JAMES PATRICK (JP): I got the gig after performing some fellatio, large deposits into unmarked bank accounts, and painting Dan Didio’s house. You know, I wish I could say I got “the call,” but initially it was more a series of MySpace comments and messages. I know, how 2006, right? I guess Dan Didio had picked up the first issue of DEATH AND THE MAN WHO WOULD NOT DIE in a shop, he knew a mutual friend that worked at DEATH’s publisher Silent Devil, MySpaced her and asked her about me. That person put in a good word and Dan asked to meet me at Chicago Con. So, I went up, met him, and after a little more of the process I ended up writing a script, which eventually ended up being the BATMAN CONFIDENTIAL issue. It was the first script I wrote for DC, though I actually had JOKER’S ASYLUM: HARLEY QUINN jump it and come out earlier this year.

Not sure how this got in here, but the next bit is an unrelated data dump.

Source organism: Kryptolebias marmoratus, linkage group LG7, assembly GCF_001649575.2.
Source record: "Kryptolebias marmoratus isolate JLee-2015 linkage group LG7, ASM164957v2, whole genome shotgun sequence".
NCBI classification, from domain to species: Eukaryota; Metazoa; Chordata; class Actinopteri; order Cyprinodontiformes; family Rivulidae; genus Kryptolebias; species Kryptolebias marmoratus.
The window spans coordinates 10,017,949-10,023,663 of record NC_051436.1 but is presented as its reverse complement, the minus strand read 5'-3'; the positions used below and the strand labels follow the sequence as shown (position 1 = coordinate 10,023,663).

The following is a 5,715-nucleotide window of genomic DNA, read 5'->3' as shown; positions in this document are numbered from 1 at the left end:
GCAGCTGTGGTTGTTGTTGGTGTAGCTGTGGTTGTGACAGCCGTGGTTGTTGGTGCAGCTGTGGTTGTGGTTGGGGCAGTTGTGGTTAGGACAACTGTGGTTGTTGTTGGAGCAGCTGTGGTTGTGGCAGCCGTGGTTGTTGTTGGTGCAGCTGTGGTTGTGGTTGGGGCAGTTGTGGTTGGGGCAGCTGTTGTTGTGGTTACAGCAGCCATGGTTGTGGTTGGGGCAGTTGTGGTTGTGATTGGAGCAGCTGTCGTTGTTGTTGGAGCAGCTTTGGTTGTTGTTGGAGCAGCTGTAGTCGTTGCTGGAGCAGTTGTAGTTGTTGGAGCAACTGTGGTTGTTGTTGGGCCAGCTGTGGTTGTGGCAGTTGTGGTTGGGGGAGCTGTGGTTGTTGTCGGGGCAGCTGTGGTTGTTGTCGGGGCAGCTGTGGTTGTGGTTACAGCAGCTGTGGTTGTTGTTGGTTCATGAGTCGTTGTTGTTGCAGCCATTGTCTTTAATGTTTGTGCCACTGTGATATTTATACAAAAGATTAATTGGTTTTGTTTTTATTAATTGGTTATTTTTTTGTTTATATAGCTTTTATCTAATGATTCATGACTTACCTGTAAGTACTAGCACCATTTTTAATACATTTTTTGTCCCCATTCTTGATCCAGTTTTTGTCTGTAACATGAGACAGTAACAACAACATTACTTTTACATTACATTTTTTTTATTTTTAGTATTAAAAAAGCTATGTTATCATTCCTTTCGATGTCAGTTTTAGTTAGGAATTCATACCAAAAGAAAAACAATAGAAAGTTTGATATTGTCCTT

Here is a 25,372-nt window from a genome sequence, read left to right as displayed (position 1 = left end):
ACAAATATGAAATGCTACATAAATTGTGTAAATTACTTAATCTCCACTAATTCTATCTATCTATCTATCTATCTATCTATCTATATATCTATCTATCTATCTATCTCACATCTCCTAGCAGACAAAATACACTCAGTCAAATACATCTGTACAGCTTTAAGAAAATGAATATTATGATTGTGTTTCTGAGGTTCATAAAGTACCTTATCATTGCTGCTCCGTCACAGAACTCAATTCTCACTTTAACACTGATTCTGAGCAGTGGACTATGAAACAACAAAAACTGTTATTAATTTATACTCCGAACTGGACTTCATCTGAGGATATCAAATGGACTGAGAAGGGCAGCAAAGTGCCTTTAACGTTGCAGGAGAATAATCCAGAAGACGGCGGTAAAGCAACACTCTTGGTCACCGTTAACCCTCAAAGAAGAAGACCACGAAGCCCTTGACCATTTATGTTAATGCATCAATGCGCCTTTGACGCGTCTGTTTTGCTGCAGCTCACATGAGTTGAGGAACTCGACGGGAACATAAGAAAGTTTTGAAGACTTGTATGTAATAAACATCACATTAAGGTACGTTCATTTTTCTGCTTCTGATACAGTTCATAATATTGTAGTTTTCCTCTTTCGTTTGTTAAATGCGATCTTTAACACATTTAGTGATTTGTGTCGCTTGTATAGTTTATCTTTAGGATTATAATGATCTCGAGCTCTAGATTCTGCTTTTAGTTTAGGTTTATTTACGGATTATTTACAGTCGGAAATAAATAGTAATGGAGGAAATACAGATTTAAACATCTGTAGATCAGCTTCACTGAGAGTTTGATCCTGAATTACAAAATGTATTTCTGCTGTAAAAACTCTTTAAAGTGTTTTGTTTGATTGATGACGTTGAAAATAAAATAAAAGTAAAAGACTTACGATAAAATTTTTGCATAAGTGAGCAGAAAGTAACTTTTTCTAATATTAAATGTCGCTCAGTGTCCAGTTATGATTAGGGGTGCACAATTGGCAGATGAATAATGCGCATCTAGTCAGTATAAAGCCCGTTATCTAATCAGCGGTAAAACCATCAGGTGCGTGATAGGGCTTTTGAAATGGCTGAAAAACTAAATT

Patrick took time to answer some questions for AICN.
ELSTON GUNN (EG): How did the Batman assignment present itself and what were the parameters? Did you immediately start brainstorming story ideas?
There really weren’t a lot of parameters other than the obvious. Like, don’t kill Batman. Don’t put him in nipple clamps and a ball gag. Don’t retroactively change his origin. But I wasn’t dumb enough to try any of that, so I don’t think I ran into any problems. There was a note or two, one was “Batman wouldn’t do that,” and he (Ian Sattler) was right. I mean, if I hadn’t gotten Batman’s “voice” right or anything like that, I’d have been told. But as a professional, I know what most of the obvious parameters are going in.